Here’s How You Can Help Keep North Carolina Beautiful This Fall
Just a few hours can make a huge difference.
North Carolina’s Department of Transportation is looking for a few good men, women, and children who want to help keep the Tar Heel State looking good.
Litter isn’t something that most of us spend much time thinking about. It’s hard to ignore it, though, when discarded plastic water bottles, Chick-Fil-A bags, Bojangles lemonade cups, and straw wrappers line the highway, blowing in the breeze created when cars zip by. According to anti-litter group Keep America Beautiful, roadways are 40% more likely to be littered on than residential streets and if those roads are near convenience stores or other commercial establishments, they are even more likely to be covered in trash. The cost of cleaning up all that trash left behind by lazy humans is monumental, with a price tag of $11.5 billion in annual litter clean-up and prevention. Litter has other costs, too, including reducing property values. Can you imagine your home losing value because someone couldn’t stick their trash in a bin?
Now, North Carolina’s Department of Transportation is looking for some volunteers willing to do something about litter. Each spring and fall, the state agency puts out a call for volunteers to help clean up trash along roads during the Adopt-A-Highway Fall Litter Sweep, which this year runs from September 14-October 1. Volunteer groups from churches, local businesses, schools, non-profits, and community groups can sign up to help clean up the streets and keep North Carolina’s roads clean. Volunteers are provided with clean-up supplies such as reversible orange and blue trash bags, gloves and safety vests from local NCDOT County Maintenance Yard offices. According to the agency’s Facebook page, last year's fall campaign, resulted in nearly 850,000 pounds of litter being removed from roads and highways with 34,000 pounds of that headed to the recycling plant.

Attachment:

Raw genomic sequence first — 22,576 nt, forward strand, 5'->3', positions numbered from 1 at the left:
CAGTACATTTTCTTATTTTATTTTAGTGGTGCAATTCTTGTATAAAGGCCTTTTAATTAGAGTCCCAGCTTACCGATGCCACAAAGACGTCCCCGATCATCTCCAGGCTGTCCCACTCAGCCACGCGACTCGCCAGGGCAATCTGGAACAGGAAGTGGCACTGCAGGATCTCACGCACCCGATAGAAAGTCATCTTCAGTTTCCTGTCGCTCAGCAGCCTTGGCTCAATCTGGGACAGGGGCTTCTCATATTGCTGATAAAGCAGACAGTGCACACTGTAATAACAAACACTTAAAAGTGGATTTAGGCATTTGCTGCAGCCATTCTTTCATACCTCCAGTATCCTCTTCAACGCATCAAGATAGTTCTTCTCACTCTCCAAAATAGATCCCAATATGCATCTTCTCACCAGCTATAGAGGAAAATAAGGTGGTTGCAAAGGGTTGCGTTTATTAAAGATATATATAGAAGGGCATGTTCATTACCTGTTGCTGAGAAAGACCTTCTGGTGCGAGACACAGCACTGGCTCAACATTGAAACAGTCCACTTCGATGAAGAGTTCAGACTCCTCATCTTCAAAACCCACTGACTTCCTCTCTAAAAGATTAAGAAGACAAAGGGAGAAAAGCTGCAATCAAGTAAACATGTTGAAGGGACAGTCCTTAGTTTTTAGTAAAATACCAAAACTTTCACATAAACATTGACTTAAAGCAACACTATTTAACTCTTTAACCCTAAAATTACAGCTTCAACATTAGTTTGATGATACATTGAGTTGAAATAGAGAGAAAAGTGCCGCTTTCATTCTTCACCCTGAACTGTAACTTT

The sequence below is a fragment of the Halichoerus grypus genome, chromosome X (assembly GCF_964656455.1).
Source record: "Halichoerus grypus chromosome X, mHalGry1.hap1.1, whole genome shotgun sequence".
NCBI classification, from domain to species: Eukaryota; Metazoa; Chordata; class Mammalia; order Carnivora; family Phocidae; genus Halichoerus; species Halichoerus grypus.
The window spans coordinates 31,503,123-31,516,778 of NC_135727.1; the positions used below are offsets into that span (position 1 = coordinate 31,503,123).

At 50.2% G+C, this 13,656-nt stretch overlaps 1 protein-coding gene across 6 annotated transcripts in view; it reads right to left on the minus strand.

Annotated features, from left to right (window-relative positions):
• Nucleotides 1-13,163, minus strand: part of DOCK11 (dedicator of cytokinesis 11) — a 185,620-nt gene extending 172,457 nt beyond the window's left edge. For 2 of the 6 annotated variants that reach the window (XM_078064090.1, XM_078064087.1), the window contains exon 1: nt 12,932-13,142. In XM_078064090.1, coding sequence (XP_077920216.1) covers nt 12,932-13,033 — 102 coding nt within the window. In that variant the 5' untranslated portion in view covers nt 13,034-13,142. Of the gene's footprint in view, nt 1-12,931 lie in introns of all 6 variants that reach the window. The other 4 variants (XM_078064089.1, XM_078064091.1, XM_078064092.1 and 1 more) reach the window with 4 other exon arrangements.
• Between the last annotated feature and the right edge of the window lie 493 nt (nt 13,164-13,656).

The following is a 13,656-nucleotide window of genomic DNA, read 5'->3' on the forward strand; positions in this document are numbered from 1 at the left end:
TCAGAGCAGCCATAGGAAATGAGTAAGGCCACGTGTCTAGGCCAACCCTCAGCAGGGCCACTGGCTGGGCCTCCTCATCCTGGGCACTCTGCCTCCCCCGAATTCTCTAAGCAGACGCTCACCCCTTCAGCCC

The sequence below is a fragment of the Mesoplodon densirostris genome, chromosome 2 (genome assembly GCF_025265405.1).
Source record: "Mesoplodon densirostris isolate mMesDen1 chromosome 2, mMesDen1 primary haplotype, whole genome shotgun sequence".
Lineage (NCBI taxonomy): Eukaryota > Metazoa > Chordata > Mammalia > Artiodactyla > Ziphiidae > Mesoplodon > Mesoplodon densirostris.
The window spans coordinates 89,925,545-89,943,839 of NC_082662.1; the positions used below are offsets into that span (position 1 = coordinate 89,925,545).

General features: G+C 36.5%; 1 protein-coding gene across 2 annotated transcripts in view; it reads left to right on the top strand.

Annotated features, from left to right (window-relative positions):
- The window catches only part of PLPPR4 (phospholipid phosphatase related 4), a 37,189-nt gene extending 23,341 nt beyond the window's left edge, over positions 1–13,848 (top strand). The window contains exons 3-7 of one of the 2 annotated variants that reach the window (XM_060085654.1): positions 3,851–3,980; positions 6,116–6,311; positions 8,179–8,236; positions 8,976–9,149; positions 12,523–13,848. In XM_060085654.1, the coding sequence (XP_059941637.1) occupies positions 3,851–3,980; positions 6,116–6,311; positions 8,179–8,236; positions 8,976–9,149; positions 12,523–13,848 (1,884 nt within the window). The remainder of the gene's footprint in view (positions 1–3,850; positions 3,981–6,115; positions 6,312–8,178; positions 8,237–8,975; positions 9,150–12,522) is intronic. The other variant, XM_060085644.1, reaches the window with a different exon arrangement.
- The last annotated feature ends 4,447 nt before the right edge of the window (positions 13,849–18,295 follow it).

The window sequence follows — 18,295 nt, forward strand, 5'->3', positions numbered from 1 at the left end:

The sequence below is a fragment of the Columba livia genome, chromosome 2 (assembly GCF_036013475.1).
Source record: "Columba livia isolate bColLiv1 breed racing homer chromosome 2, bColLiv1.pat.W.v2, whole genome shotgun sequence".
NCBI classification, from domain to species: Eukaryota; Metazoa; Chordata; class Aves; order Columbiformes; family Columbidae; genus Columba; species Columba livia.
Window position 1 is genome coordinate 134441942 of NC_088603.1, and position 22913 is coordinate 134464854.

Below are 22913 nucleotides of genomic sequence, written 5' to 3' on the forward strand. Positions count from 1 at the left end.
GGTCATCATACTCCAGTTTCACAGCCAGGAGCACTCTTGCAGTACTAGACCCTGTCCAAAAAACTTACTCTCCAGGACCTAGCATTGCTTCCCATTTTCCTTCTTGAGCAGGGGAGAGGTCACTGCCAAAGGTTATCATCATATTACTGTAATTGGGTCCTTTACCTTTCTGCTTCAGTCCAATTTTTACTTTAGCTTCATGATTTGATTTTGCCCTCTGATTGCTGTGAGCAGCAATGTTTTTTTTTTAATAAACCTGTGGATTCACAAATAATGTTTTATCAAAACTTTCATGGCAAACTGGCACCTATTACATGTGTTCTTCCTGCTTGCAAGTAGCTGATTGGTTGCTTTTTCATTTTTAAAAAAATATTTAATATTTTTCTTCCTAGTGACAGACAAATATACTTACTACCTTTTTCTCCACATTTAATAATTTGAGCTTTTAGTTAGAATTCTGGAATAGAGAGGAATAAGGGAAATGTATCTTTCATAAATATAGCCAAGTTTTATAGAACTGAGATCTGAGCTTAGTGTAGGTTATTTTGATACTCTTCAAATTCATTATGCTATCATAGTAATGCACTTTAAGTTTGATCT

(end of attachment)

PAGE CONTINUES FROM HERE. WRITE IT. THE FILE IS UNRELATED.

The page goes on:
“Just a few hours of volunteering to clean up our roadsides can make a huge difference,” David Harris, State Roadside Environmental engineer, said in an announcement. “It’s a fun opportunity to get outdoors with family and friends while helping make sure North Carolina remains a beautiful place to live and work.”
Of course, you don’t have to live in North Carolina to clean up your town’s streets. Look for a local group already doing the hard work or start your own litter patrol to keep your town looking good. While cleaning litter up on the side of the road may not be the most glamorous way to spend an afternoon, but it’s a good way to give back to your community and making sure the only thing on the streets this fall is autumn leaves, carved pumpkins, and trick or treaters.
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Visit the Litter Sweep web page for more information. How about calling the girls to organize a brunch and volunteer day? Sounds like a solid plan to us.